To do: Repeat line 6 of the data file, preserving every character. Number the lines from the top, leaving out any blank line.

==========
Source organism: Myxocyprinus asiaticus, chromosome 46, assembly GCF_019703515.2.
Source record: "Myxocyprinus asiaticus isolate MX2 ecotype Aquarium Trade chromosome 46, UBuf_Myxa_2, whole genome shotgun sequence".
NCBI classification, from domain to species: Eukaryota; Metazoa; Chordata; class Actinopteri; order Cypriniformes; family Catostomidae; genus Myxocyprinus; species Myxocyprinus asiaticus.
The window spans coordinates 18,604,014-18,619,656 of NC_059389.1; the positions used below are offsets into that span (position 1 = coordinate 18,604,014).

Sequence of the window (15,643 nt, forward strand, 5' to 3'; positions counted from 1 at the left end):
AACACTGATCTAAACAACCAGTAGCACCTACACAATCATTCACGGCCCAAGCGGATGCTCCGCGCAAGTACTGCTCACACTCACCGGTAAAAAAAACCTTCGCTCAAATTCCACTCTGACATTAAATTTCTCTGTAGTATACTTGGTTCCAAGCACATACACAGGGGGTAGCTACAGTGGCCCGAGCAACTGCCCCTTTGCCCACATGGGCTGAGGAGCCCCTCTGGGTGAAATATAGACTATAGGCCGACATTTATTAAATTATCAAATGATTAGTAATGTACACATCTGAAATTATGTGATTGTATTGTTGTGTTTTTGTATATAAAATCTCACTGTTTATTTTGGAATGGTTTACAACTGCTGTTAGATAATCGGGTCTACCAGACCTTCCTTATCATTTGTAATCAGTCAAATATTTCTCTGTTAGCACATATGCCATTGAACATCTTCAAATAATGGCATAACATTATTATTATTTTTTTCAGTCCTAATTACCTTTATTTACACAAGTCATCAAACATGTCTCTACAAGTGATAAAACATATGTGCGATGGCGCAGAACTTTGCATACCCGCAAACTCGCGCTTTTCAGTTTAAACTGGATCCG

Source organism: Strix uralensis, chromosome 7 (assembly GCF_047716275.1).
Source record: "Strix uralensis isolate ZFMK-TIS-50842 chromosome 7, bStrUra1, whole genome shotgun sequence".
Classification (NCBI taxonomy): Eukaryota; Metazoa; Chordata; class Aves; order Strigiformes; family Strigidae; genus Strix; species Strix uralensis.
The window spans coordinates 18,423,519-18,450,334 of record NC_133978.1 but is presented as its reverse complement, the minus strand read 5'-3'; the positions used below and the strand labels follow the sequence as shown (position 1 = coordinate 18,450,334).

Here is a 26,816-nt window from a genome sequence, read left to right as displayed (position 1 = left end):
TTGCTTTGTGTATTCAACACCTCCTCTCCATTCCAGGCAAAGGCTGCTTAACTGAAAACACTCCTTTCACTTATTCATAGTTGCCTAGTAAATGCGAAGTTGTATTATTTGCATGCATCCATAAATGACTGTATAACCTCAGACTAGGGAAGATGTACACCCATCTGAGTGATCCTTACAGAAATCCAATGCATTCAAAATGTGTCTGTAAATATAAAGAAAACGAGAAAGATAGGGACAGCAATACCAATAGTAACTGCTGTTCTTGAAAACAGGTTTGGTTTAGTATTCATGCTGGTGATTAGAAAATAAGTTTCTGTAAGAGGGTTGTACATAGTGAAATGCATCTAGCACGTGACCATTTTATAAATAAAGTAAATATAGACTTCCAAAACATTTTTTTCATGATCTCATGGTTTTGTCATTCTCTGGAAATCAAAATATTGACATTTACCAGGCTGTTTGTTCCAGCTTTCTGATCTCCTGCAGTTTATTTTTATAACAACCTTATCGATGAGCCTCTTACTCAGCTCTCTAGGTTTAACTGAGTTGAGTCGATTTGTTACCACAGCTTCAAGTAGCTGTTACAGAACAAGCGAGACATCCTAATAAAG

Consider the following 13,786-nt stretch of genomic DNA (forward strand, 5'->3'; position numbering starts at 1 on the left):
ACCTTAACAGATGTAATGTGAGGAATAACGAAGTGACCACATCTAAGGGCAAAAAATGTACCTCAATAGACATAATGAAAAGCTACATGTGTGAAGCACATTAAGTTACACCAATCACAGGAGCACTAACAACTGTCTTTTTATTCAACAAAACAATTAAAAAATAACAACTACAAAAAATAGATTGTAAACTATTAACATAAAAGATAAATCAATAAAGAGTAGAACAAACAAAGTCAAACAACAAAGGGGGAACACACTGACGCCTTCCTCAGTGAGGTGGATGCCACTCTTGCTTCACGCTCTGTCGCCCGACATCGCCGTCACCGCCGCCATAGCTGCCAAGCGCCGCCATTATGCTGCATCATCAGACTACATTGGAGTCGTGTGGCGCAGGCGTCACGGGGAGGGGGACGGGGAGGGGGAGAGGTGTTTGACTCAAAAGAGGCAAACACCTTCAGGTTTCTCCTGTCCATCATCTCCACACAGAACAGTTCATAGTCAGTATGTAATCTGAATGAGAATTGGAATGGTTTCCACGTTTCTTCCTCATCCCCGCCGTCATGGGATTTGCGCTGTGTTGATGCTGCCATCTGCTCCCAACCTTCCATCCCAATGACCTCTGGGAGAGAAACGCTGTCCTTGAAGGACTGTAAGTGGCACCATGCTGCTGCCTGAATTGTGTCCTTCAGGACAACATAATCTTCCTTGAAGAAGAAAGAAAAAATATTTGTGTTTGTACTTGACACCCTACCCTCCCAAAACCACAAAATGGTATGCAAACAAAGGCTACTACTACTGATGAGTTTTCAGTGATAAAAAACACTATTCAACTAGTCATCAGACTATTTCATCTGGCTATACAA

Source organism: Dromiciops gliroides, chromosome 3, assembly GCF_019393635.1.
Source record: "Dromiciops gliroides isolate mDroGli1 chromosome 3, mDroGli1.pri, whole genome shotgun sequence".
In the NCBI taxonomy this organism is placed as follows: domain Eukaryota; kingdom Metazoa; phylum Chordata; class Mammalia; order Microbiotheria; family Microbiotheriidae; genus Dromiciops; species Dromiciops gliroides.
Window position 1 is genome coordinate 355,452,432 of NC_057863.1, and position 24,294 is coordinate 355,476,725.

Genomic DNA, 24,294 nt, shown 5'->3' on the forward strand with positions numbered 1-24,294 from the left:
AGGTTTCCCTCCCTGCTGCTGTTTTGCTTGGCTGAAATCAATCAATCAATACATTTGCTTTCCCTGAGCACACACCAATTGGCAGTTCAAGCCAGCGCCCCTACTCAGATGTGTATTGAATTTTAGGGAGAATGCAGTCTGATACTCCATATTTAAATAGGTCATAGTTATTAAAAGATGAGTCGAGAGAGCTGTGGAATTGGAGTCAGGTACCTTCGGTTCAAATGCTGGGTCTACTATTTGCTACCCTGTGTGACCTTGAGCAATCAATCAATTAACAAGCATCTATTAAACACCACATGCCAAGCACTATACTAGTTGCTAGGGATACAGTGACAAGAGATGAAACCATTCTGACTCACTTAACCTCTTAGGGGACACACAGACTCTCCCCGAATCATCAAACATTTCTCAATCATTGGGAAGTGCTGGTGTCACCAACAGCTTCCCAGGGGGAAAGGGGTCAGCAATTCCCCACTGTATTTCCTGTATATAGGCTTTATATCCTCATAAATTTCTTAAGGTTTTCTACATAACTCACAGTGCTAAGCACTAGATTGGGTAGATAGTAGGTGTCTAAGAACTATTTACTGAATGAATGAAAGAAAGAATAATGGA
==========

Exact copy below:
AACACTGATCTAAACAACCAGTAGCACCTACACAATCATTCACGGCCCAAGCGGATGCTCCGCGCAAGTACTGCTCACACTCACCGGTAAAAAAAACCTTCGCTCAAATTCCACTCTGACATTAAATTTCTCTGTAGTATACTTGGTTCCAAGCACATACACAGGGGGTAGCTACAGTGGCCCGAGCAACTGCCCCTTTGCCCACATGGGCTGAGGAGCCCCTCTGGGTGAAATATAGACTATAGGCCGACATTTATTAAATTATCAAATGATTAGTAATGTACACATCTGAAATTATGTGATTGTATTGTTGTGTTTTTGTATATAAAATCTCACTGTTTATTTTGGAATGGTTTACAACTGCTGTTAGATAATCGGGTCTACCAGACCTTCCTTATCATTTGTAATCAGTCAAATATTTCTCTGTTAGCACATATGCCATTGAACATCTTCAAATAATGGCATAACATTATTATTATTTTTTTCAGTCCTAATTACCTTTATTTACACAAGTCATCAAACATGTCTCTACAAGTGATAAAACATATGTGCGATGGCGCAGAACTTTGCATACCCGCAAACTCGCGCTTTTCAGTTTAAACTGGATCCG